Indigent Defense Project

The goal of the Indigent Defense Project is to promote the improvement in the administration of justice by striving to make sure that each indigent criminal defendant is represented professionally and with dignity. Working hand in hand with the Training Director of Metropolitan Public Defender (MPD), law school students learn the knowledge and skills required to handle a criminal case. Students work on real criminal cases and participate in the development of cases in real time, exploring the complexities of the criminal justice system by working in all areas of criminal defense practice.  Students work on a full range of projects from motions and memoranda to trial preparation and direct client representation (CLS students only). Students work to ensure that each criminal defendant is provided with zealous advocacy and quality representation.

To be eligible to participate in the IDP you must be a full or part time law student available to work in person in Portland, Oregon.

Criminal Justice/Public Defense Class

During the 2014-15 academic year, the OJRC and Metropolitan Public Defender will pilot a criminal justice/public defense class (non for credit) for all students working with the OJRC. Our goal is to create a year-round comprehensive class and multi-year program that trains students how to be public defenders and criminal justice advocates and actively pushes students into internships, externships, and jobs in related areas.

The purpose of this course and program is (1) to reaffirm our commitment to Gideon and address the right to counsel with the sense of urgency it deserves; (2) to respond and address the systemic civil rights violations caused by mass/over incarceration; and (3) to develop the leadership of future social justice lawyers so that they can better advocate for marginalized communities and reform the criminal justice system. At the heart of this is to train future public interest lawyers to be competent and accountable to their clients and the communities they serve and simultaneously engage in impact litigation that addresses systemic injustices, while fostering a strong community of criminal justice advocates at Lewis & Clark Law School. The proposed course is designed to complement the work and Projects of the OJRC.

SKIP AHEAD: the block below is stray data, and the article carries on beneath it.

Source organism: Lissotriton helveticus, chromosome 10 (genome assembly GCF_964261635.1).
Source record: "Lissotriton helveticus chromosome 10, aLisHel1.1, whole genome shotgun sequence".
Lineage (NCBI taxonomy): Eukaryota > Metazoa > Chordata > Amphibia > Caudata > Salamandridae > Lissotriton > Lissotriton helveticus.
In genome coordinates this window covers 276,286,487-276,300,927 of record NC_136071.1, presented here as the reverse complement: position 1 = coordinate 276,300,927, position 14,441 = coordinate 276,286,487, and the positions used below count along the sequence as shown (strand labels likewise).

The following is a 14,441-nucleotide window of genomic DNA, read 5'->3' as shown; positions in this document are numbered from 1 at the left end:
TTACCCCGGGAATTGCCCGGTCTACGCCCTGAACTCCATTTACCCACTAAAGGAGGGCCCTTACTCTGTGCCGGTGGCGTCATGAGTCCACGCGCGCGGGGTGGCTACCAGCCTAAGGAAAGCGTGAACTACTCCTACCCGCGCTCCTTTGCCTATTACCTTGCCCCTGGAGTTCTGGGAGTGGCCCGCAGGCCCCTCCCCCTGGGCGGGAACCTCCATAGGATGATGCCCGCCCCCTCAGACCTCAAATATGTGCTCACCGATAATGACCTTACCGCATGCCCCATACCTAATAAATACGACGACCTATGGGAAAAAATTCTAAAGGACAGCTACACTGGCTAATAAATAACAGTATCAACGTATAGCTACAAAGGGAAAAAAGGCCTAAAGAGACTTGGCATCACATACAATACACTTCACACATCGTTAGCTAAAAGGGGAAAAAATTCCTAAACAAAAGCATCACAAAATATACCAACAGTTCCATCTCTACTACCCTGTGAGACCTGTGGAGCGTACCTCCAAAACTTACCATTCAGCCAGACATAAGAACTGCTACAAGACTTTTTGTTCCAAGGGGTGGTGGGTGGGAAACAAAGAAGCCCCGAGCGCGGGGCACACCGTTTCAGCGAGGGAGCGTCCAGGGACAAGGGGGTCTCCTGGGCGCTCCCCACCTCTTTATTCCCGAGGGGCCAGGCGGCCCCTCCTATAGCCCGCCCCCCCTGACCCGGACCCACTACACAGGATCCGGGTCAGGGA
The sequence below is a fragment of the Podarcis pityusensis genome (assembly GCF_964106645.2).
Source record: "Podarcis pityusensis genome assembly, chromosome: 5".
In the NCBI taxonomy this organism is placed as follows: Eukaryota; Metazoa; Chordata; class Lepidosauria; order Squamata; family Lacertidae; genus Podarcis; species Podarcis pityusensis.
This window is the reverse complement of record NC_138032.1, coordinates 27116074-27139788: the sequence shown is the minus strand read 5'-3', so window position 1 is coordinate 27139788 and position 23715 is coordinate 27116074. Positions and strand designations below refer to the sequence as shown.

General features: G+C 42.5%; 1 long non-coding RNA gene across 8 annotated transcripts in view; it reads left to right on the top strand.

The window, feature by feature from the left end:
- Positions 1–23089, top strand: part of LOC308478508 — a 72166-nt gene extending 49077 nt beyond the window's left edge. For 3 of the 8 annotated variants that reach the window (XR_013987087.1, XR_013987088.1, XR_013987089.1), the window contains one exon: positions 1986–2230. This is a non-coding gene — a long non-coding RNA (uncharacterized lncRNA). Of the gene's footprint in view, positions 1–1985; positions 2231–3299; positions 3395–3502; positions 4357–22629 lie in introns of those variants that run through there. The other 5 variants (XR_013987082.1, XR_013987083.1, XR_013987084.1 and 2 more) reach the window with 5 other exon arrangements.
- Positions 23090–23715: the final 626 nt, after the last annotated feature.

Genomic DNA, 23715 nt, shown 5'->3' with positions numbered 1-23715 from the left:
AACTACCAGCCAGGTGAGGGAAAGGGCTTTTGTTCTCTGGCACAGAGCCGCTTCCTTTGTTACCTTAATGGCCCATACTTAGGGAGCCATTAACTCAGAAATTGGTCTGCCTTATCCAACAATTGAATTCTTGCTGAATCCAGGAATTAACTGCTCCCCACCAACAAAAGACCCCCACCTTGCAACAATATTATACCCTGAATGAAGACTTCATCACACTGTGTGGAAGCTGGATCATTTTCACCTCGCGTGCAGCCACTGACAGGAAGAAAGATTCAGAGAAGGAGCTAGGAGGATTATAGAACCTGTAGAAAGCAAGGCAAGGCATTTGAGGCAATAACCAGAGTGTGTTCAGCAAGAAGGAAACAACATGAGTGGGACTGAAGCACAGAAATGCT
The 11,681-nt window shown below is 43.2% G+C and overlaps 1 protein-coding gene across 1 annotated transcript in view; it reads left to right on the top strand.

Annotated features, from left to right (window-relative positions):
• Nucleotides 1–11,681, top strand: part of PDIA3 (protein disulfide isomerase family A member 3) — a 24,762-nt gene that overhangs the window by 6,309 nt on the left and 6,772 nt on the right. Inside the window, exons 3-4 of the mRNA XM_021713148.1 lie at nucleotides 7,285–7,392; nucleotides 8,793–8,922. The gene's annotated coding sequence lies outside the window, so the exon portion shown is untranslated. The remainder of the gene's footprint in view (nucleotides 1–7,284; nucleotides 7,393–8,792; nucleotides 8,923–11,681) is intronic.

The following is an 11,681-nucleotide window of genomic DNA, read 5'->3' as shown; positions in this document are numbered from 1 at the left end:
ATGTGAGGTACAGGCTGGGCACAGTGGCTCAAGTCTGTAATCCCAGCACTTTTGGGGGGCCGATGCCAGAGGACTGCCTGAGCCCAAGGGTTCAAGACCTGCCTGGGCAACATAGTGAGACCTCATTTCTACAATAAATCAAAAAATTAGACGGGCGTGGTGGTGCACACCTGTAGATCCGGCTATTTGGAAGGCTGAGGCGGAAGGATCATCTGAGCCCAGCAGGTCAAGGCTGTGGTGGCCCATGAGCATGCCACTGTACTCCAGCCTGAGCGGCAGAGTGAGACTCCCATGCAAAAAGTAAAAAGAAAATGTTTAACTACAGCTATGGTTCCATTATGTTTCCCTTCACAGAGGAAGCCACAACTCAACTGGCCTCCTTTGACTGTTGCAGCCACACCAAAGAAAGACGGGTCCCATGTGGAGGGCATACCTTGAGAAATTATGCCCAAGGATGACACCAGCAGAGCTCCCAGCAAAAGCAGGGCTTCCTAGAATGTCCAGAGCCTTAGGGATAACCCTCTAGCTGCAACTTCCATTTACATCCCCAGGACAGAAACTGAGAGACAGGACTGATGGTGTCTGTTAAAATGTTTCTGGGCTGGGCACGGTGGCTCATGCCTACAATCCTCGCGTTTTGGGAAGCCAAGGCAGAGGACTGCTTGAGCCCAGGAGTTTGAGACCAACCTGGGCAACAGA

This course will review the most important and distinctive aspects of Oregon criminal law, Oregon criminal procedure and the Oregon Evidence Code.  It is meant to provide an overview of the major areas of law required for a criminal practice, as a defense attorney. The first hour of each two-hour class will be spent discussing a discrete area of Oregon law, as exemplified by recent cases.  The second hour of each class will involve a practical skills-based application of the law using redacted police reports, charging instruments, and other documents as examples.  Such skills will include motion writing, effectively arguing motions to trial judges, applying law to police reports and charging instruments, formulating theories for trial and making sentencing arguments. All assignments will involve live cases. 

Additionally, the class will consider the types of advocacy lawyers can use to effect reform, including appellate cases addressing ineffective assistance of counsel, affirmative systemic litigation, motions for caseload relief, development of standards with bar associations, development of court rules, informal advocacy with courts, prosecutors, law enforcement, and local governments, legislative advocacy, attorney discipline and judicial misconduct proceedings, and publications. Students will gain broad range of experiences in order to "advance social justice agendas and learn a formidable array of lawyering skills not utilized in conventional defense clinics.”

This class will “integrate individual direct representation with initiatives designed to effect larger-scale change, such as impact litigation, legislative advocacy, community lawyering, and organizing.” This course will anchor an already robust effort of the OJRC to help students develop important practical skills and while working in the community, connecting with practitioners and alumni, leading to both traditional and non-traditional positions. 

Project Directors: Alex Bassos, Training Director, Metropolitan Public Defender; Bobbin Singh, Executive Director, OJRC

Metropolitan Public Defender (Partner Organization): Metropolitan Public Defender (MPD) is a multi-county, non-profit public defender handling every type and level of criminal and juvenile case, from misdemeanors to capital cases and delinquencies to dependencies. MPD is the largest publice defender in the state with approximately 150,000 cases annually.

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